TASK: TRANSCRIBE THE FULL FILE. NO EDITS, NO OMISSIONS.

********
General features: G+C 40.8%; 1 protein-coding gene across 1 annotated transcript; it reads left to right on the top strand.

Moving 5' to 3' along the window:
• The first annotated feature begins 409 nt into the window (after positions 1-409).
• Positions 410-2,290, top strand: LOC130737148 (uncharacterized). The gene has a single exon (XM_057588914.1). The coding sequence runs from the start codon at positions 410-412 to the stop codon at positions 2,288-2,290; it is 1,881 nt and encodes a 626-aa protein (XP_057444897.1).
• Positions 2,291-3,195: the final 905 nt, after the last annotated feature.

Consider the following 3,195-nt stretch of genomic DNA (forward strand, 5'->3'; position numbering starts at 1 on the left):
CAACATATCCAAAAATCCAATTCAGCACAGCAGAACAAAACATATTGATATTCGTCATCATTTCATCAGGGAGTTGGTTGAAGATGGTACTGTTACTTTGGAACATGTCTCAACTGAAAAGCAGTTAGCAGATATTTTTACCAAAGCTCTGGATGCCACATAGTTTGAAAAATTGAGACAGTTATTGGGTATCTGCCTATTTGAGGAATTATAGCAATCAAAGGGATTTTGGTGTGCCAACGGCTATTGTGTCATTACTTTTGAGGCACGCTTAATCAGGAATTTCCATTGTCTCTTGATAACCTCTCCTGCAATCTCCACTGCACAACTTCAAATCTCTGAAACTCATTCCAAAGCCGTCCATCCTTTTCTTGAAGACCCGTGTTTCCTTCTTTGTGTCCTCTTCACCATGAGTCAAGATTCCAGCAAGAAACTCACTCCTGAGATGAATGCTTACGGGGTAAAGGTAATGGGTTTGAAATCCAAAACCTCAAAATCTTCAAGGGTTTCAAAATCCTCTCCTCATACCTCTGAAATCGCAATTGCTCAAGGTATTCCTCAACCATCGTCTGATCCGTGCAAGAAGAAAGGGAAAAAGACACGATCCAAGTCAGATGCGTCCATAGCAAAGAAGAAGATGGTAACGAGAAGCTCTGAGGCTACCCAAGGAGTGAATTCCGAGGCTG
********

General features: G+C 40.8%; 1 protein-coding gene across 1 annotated transcript; it reads left to right on the top strand.

Moving 5' to 3' along the window:
• The first annotated feature begins 409 nt into the window (after positions 1-409).
• Positions 410-2,290, top strand: LOC130737148 (uncharacterized). The gene has a single exon (XM_057588914.1). The coding sequence runs from the start codon at positions 410-412 to the stop codon at positions 2,288-2,290; it is 1,881 nt and encodes a 626-aa protein (XP_057444897.1).
• Positions 2,291-3,195: the final 905 nt, after the last annotated feature.

Consider the following 3,195-nt stretch of genomic DNA (forward strand, 5'->3'; position numbering starts at 1 on the left):
CAACATATCCAAAAATCCAATTCAGCACAGCAGAACAAAACATATTGATATTCGTCATCATTTCATCAGGGAGTTGGTTGAAGATGGTACTGTTACTTTGGAACATGTCTCAACTGAAAAGCAGTTAGCAGATATTTTTACCAAAGCTCTGGATGCCACATAGTTTGAAAAATTGAGACAGTTATTGGGTATCTGCCTATTTGAGGAATTATAGCAATCAAAGGGATTTTGGTGTGCCAACGGCTATTGTGTCATTACTTTTGAGGCACGCTTAATCAGGAATTTCCATTGTCTCTTGATAACCTCTCCTGCAATCTCCACTGCACAACTTCAAATCTCTGAAACTCATTCCAAAGCCGTCCATCCTTTTCTTGAAGACCCGTGTTTCCTTCTTTGTGTCCTCTTCACCATGAGTCAAGATTCCAGCAAGAAACTCACTCCTGAGATGAATGCTTACGGGGTAAAGGTAATGGGTTTGAAATCCAAAACCTCAAAATCTTCAAGGGTTTCAAAATCCTCTCCTCATACCTCTGAAATCGCAATTGCTCAAGGTATTCCTCAACCATCGTCTGATCCGTGCAAGAAGAAAGGGAAAAAGACACGATCCAAGTCAGATGCGTCCATAGCAAAGAAGAAGATGGTAACGAGAAGCTCTGAGGCTACCCAAGGAGTGAATTCCGAGGCTG